Tuesday, June 19, 2012

Ride to Montauk Recap!

Game day! Finally! I don't think I have ever been so anxious than I was the 24-48 hours leading up to the ride. I could have used to vallium to calm my nerves down!  It was a 4:30am wake up call, since check in started at 6am for me, and there would be some travel time to get to Babylon. I went through with my usual race day nutrition routine, which was a bagel, banana and 20oz. of water. Packed up all the gear and loaded up the car and we were headed off to Babylon train station.

It was a cool (almost chilly) sunny morning. We arrive to Babylon around 6:30am to find it rather buzzing with activity already. I check-in my bag, grab a route sheet, and use the port-o-potty. Change into my bike shoes, and I'm about ready to roll. Still debating on whether I wanted to join the escorted ride, I finally decided against it, said good-bye to my loving wife, and rolled out with a few other members of Team Viscardi.

This first leg was from Babylon to the Blue Point Brewery in Patchogue, which would be a little over 20 miles. For some reason I thought it would be closer to 30. It was a pretty uneventful 20 or so miles, just had more lights and intersections than I would have liked (because that meant having to stop, and still being a "newbie" to bike shoes that clip in, each stop was a small adventure!). Toward the end of this section, the competitive, i-cant-do-anything-just-for-fun part of me takes over and I decide to pull away from the group. Surprisingly, another Team Viscardi member I was rolling with decided to follow me. And since I thought this section was longer, I was very surprised when I arrived at the Blue Point Brewery (around 8:30am) much sooner than anticipated. My original plan, before ride day, was to spend AT MOST 10 minutes at each rest stop. I quickly realized that was not going to happen. Between people hanging out, grabbing food, and the lines for everything (food, water, gatorade, potty), my desired 10 minute max became a 30 minute stop.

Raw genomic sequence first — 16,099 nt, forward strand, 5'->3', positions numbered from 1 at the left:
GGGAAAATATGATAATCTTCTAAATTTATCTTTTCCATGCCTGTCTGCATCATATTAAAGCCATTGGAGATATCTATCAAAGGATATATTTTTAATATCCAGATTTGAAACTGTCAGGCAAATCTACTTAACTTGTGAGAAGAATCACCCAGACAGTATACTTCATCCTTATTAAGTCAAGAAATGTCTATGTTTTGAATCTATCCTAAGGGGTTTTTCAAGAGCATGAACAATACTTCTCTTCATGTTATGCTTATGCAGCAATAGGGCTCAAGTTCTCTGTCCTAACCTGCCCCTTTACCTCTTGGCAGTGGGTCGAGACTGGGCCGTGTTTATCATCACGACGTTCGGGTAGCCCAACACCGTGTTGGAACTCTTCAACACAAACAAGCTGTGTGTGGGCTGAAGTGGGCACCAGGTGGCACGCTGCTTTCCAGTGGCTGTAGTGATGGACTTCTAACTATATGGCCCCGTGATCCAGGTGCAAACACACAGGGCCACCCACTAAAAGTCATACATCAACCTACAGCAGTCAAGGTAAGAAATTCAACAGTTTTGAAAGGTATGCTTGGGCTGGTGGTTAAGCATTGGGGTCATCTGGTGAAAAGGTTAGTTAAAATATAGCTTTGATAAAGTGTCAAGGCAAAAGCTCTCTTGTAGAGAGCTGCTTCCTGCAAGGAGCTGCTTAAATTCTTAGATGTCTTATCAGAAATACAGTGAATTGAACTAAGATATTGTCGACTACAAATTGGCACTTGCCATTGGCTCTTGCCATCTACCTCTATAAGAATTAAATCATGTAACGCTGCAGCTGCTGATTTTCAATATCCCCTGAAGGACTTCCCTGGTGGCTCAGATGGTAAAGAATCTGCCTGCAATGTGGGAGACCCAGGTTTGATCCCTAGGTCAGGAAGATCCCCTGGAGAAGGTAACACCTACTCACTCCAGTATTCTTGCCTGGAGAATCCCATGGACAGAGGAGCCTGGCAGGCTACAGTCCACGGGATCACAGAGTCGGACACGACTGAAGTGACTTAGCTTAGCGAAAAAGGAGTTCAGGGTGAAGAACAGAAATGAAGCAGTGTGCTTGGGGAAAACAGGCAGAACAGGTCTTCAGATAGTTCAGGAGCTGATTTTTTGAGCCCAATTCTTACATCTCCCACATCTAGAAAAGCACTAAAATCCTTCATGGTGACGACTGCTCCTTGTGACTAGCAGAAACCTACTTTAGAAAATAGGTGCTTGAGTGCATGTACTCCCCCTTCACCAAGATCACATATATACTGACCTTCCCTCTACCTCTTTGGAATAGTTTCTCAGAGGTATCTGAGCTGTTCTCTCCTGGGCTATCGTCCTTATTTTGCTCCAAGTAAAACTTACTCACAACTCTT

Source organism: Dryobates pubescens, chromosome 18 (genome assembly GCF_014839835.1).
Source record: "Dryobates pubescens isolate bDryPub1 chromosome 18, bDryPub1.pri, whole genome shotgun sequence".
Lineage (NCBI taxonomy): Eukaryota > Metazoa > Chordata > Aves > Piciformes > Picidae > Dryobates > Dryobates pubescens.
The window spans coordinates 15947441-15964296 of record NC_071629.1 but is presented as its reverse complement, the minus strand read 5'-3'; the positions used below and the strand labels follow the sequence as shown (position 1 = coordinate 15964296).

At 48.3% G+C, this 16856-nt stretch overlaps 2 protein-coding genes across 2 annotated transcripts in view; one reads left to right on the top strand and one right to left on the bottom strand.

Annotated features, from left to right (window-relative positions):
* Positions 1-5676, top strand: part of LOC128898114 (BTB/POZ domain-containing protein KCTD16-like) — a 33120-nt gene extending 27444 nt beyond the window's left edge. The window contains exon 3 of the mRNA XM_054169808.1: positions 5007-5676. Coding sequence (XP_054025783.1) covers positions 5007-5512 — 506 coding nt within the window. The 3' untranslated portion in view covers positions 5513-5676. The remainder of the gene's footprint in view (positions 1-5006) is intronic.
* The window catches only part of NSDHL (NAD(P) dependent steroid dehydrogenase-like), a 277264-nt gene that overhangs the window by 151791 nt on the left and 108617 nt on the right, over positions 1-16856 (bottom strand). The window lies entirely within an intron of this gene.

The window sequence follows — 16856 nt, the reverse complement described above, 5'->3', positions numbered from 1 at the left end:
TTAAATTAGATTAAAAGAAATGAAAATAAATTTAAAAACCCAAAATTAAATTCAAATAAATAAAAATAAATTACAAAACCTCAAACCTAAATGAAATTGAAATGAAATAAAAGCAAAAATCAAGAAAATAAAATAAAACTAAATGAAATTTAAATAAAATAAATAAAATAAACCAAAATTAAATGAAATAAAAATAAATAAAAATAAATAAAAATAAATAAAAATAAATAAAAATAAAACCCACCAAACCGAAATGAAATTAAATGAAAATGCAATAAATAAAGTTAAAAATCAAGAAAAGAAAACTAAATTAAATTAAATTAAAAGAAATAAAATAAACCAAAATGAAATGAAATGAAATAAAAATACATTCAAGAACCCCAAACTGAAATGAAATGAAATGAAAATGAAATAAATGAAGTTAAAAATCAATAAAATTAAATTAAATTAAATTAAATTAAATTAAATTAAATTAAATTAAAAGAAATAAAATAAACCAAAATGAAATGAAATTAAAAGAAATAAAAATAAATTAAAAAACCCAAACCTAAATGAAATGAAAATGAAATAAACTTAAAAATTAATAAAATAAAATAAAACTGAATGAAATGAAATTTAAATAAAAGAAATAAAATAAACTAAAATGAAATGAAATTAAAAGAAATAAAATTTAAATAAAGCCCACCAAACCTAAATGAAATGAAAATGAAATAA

This second leg, from the Brewery to Westhampton Church would be about 30 miles, just around the midway point for the 100-milers. A large group of Team Viscardi decides to roll out together, now 9:00am, so we are out in full force! I try to hang around for about the first 5 minutes, then again, that i-cant-do-anything-just-for-fun side takes over and I decide to just break away from them, otherwise, I probably wouldnt finish until after 7pm! So I'm keeping it around a 16-17mph pace, when conditions allowed of course, and I couldnt help but start to think, will this catch up with me later? But I didnt care, I just wanted to keep going. Nearing the 50 mile mark, and close to the next rest stop, I'm really starting to feel it. I'm starting to get tired, my legs are burning, and worst of all, my butt hurt!  I was able to ignore it knowing the rest stop was near.  So as I approach the rest stop, around 11am, my original plan of "no more than 10 minutes" at the rest stop was out the window. I knew I had to stay a while, let my legs recover and get some fuel in me. So I pulled in, set my bike down, and just shook my legs out and stretched out for a bit. Took my bottles to refill and grabbed a banana. I really didnt want anything else to eat, fearing it my come back to haunt me. I found a bench to just relax on, just to recover a little.

So, from here would be another 25-ish miles to the Water Mill, the next rest stop. Now around 11:30am, as soon as I leave the rest stop, I feel a tightness in my right leg, almost like it was about to cramp. I try my best to pedal and stretch at the same time (I'm sure it was a site to others). I also downed some water and gatorade. It does finally subside and all was well, UNTIL....the WIND. This next section was, in one word, HELL.  There was a slight headwind all day, but this stretch on Dune Rd, for about 5, 6 miles, were the worst. I was literally going about 6, 7 mph. My legs were so on fire, that I stopped to stretch out and rest. This is where I started thinking the worst, that the fast start was catching up to me and that I may have to be SAG-ed to the end! So we finally turn onto Ponquogue Bridge to catch a nice break with the wind at our backs, and a nice downhill on the second half of the bridge. From here, it wasn't all bad, very scenic, then around 1:30pm, I arrived at the Water Mill. This was the imfamous stop with PIE. PIE!! I badly wanted some, but again, knew that it would come back to haunt me later. Refilled my water and gatorade, used the facilities, laid down for a bit, and most importantly, downed a small packet of salt. Money.